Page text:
It’s Jean and David Kaplan of Kaplan vs Kaplan with the his and her movie reviews of The Joker, starring Joaquin Phoenix.
Jeanne: Because of my pure disgust for JOKER, this will be an abbreviated review. As far as I’m concerned, Todd Phillips’ origin story of the DC Comics character Joker, Batman’s nemesis, with Joaquin Phoenix in the starring role, is a meandering piece of garbage much like the filth lining the streets of Gotham City. (The sanitation workers are on strike.)
Purported to be a significant commentary on the social ills of our time, JOKER only exacerbates the appeal of violence to individuals who are drawn to its dark and disturbing content. There is not one single redeeming aspect of this movie. Though others are praising Phoenix for his performance, his insane ramblings are merely that — and nothing more.
Though Phoenix lost over 50 pounds to play this character, Arthur Fleck, a profoundly unstable man, there is no mystery here. He endured a brutal childhood at the hands of his psychotic mother, and now the violence that he perpetrates is gratuitous and horrific.
Phillips and his co-writer, Scott Silver, have penned a script that is unnecessarily gruesome — and not particularly entertaining. Though much of Phoenix’s portrayal subjects the audience to one shocking and graphic scene after another, his incoherent mumblings, at times, become boring.
There is a great deal of controversy surrounding JOKER and now I see why. It’s unconscionable that theaters around the country will now be forced to secure extra protection for moviegoers. There is great concern that there will be reaction to this movie by copycat mass murderers, and law enforcement is already seeing threats on the dark web.
It would be one thing if JOKER deserved all the hype, but, alas, it does not. It’s a deeply disturbing movie — truly a “Don’t Bother!”
Opinion: Don’t Bother!
David: Joaquin Phoenix, never an actor to shy away from bizarre roles, plays Arthur Fleck. I’ll be honest. I could not take my eyes off Phoenix who is in virtually every frame of JOKER. The extreme violence in this film borders on the gratuitous, although three wise guys on a New York subway train get what’s coming to them. The reality is that we’re not always sure when Arthur will explode in a violent episode. There is ample foreshadowing, however, which creates suspense throughout.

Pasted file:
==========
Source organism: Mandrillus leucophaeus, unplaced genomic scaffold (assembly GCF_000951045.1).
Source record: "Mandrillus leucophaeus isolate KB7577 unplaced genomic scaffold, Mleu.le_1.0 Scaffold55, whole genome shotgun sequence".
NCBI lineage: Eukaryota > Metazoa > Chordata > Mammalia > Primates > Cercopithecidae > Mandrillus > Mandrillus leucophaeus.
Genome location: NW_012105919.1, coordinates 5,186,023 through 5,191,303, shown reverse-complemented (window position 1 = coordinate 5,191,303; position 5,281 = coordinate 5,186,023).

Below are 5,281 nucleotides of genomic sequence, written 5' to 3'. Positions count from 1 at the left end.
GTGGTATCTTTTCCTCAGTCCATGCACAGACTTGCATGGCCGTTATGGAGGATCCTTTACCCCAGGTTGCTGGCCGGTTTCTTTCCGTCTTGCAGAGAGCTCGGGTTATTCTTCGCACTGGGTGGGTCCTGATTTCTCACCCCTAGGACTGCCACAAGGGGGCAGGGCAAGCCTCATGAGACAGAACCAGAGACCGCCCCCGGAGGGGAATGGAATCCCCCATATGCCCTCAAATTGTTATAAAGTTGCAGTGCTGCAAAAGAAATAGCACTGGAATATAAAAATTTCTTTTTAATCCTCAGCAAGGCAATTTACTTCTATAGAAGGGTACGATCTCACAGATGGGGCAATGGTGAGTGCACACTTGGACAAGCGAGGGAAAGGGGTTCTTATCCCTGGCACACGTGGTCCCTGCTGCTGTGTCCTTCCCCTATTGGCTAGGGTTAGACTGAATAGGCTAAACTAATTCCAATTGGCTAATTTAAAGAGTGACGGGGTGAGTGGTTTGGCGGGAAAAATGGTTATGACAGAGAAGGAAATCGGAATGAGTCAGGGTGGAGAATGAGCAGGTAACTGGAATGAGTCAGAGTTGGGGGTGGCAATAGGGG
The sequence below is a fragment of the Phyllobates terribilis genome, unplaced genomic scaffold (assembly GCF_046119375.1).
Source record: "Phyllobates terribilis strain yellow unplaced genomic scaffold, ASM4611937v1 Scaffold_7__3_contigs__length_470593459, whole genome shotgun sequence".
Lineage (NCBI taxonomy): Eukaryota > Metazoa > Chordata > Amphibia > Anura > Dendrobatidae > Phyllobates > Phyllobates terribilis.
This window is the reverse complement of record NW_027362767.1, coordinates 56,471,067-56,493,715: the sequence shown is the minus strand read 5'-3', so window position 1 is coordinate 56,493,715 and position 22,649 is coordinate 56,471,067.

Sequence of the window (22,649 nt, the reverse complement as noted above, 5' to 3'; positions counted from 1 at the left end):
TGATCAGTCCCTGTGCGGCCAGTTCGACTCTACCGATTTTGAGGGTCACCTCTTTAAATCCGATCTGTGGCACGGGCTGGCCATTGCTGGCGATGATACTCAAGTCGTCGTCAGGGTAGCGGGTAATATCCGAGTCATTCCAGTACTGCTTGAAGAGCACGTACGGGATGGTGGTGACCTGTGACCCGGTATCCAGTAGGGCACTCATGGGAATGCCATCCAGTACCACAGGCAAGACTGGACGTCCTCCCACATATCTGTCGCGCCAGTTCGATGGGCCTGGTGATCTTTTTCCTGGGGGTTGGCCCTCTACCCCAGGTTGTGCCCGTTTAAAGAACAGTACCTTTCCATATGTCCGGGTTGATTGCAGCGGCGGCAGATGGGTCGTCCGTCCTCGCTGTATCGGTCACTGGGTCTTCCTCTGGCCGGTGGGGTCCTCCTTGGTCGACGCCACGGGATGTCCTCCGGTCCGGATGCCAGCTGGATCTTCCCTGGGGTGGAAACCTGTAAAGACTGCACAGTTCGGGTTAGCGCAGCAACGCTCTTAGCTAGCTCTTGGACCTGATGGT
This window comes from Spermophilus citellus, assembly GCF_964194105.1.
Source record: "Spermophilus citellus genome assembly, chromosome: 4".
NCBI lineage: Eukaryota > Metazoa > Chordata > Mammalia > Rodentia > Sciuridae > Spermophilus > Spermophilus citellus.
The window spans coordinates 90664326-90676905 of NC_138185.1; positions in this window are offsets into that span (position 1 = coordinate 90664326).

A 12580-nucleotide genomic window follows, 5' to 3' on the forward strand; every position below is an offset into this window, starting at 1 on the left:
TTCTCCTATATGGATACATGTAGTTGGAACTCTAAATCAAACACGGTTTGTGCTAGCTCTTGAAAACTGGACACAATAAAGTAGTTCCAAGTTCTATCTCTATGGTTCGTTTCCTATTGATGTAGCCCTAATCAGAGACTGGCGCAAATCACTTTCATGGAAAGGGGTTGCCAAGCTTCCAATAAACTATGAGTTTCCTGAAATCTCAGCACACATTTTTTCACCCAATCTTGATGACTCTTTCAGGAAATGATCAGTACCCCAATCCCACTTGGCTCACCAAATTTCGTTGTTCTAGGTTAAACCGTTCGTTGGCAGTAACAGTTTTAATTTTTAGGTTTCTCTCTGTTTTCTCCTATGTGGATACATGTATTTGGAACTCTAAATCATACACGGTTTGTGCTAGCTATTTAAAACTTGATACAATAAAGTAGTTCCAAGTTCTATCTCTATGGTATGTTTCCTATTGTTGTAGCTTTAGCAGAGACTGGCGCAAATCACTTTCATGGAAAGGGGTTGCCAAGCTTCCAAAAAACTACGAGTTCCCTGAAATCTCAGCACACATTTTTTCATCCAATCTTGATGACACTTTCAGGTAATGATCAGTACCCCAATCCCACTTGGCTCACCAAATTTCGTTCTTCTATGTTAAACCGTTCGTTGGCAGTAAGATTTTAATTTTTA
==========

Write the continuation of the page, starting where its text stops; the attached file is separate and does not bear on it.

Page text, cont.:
Arthur is a ticking time bomb once he gets off his meds, which happens because the clinic he regularly attends loses its funding. So he loses his source of prescriptions for his condition. There is also the undeniable warning from writers Todd Phillips and Scott Silver that prominent politicians should refrain from insulting members of the general public. Yes, irresponsible rhetoric — sound familiar? — can have dire consequences.
Phillips also directs JOKER which is far removed from his work on the original THE HANGOVER. This may also explain why Bradley Cooper is listed as a producer on the film.
Robert De Niro plays late night talk show host Murray Franklin, a role which may evoke memories of an early De Niro film called THE KING OF COMEDY. I thought De Niro’s character in JOKER is far too complacent — blame the writing — when Arthur appears as a guest on his show spewing dialogue that is increasingly threatening. Veteran character actors Shea Whigham, Bill Camp and Glenn Fleshler have key supporting roles, although Leigh Gill steals the show as little person Gary, a colleague of Arthur’s at their company which farms out clowns for special events.
Despite Phoenix’s riveting performance — Jeanne will likely disagree with that assessment — I cannot recommend this movie. Do we really need a film with such graphic physical mayhem that may inspire copycats?